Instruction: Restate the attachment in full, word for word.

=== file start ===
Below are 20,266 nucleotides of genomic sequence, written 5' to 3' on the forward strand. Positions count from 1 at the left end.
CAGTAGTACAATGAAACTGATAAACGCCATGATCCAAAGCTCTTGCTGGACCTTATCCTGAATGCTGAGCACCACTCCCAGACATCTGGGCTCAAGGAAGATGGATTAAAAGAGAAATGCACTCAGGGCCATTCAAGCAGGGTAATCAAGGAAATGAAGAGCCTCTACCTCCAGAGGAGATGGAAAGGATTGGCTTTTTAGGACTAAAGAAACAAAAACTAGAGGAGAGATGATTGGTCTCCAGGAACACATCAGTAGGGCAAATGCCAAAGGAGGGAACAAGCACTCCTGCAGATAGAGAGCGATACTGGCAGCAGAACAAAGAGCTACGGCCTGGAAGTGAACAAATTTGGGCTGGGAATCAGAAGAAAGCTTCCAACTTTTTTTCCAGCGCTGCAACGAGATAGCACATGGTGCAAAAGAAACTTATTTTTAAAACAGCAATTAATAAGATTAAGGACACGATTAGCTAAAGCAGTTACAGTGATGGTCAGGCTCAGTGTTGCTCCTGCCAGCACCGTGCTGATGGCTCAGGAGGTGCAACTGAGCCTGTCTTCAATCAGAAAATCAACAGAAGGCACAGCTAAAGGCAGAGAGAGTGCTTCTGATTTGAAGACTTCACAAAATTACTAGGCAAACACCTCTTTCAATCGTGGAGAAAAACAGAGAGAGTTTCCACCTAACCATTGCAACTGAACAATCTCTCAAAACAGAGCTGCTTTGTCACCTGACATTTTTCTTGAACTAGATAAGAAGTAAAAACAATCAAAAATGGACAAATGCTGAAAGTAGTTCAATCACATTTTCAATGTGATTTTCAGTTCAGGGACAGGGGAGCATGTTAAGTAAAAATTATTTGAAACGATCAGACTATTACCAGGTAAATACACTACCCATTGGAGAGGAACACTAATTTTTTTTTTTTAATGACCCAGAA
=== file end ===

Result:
Below are 20,266 nucleotides of genomic sequence, written 5' to 3' on the forward strand. Positions count from 1 at the left end.
CAGTAGTACAATGAAACTGATAAACGCCATGATCCAAAGCTCTTGCTGGACCTTATCCTGAATGCTGAGCACCACTCCCAGACATCTGGGCTCAAGGAAGATGGATTAAAAGAGAAATGCACTCAGGGCCATTCAAGCAGGGTAATCAAGGAAATGAAGAGCCTCTACCTCCAGAGGAGATGGAAAGGATTGGCTTTTTAGGACTAAAGAAACAAAAACTAGAGGAGAGATGATTGGTCTCCAGGAACACATCAGTAGGGCAAATGCCAAAGGAGGGAACAAGCACTCCTGCAGATAGAGAGCGATACTGGCAGCAGAACAAAGAGCTACGGCCTGGAAGTGAACAAATTTGGGCTGGGAATCAGAAGAAAGCTTCCAACTTTTTTTCCAGCGCTGCAACGAGATAGCACATGGTGCAAAAGAAACTTATTTTTAAAACAGCAATTAATAAGATTAAGGACACGATTAGCTAAAGCAGTTACAGTGATGGTCAGGCTCAGTGTTGCTCCTGCCAGCACCGTGCTGATGGCTCAGGAGGTGCAACTGAGCCTGTCTTCAATCAGAAAATCAACAGAAGGCACAGCTAAAGGCAGAGAGAGTGCTTCTGATTTGAAGACTTCACAAAATTACTAGGCAAACACCTCTTTCAATCGTGGAGAAAAACAGAGAGAGTTTCCACCTAACCATTGCAACTGAACAATCTCTCAAAACAGAGCTGCTTTGTCACCTGACATTTTTCTTGAACTAGATAAGAAGTAAAAACAATCAAAAATGGACAAATGCTGAAAGTAGTTCAATCACATTTTCAATGTGATTTTCAGTTCAGGGACAGGGGAGCATGTTAAGTAAAAATTATTTGAAACGATCAGACTATTACCAGGTAAATACACTACCCATTGGAGAGGAACACTAATTTTTTTTTTTTAATGACCCAGAA